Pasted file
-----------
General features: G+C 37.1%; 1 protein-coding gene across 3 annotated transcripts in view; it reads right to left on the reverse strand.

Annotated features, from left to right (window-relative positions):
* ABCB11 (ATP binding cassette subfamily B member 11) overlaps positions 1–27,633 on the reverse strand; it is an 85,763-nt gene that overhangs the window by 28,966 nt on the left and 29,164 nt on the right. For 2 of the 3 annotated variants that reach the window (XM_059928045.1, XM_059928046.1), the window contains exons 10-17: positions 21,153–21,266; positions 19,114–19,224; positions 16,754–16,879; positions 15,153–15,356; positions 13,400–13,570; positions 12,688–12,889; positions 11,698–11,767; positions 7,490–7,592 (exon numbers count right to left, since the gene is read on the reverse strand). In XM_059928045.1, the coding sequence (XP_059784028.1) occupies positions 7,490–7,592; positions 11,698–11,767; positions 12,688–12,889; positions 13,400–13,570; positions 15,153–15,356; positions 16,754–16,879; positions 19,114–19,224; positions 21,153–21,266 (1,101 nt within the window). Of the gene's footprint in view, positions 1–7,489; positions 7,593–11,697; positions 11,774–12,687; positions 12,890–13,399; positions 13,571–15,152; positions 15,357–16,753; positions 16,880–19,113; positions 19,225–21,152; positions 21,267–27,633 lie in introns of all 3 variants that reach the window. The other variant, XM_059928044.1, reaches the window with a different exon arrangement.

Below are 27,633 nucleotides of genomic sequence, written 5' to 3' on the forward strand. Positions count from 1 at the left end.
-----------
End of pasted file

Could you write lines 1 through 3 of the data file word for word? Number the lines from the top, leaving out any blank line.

General features: G+C 37.1%; 1 protein-coding gene across 3 annotated transcripts in view; it reads right to left on the reverse strand.

Annotated features, from left to right (window-relative positions):
* ABCB11 (ATP binding cassette subfamily B member 11) overlaps positions 1–27,633 on the reverse strand; it is an 85,763-nt gene that overhangs the window by 28,966 nt on the left and 29,164 nt on the right. For 2 of the 3 annotated variants that reach the window (XM_059928045.1, XM_059928046.1), the window contains exons 10-17: positions 21,153–21,266; positions 19,114–19,224; positions 16,754–16,879; positions 15,153–15,356; positions 13,400–13,570; positions 12,688–12,889; positions 11,698–11,767; positions 7,490–7,592 (exon numbers count right to left, since the gene is read on the reverse strand). In XM_059928045.1, the coding sequence (XP_059784028.1) occupies positions 7,490–7,592; positions 11,698–11,767; positions 12,688–12,889; positions 13,400–13,570; positions 15,153–15,356; positions 16,754–16,879; positions 19,114–19,224; positions 21,153–21,266 (1,101 nt within the window). Of the gene's footprint in view, positions 1–7,489; positions 7,593–11,697; positions 11,774–12,687; positions 12,890–13,399; positions 13,571–15,152; positions 15,357–16,753; positions 16,880–19,113; positions 19,225–21,152; positions 21,267–27,633 lie in introns of all 3 variants that reach the window. The other variant, XM_059928044.1, reaches the window with a different exon arrangement.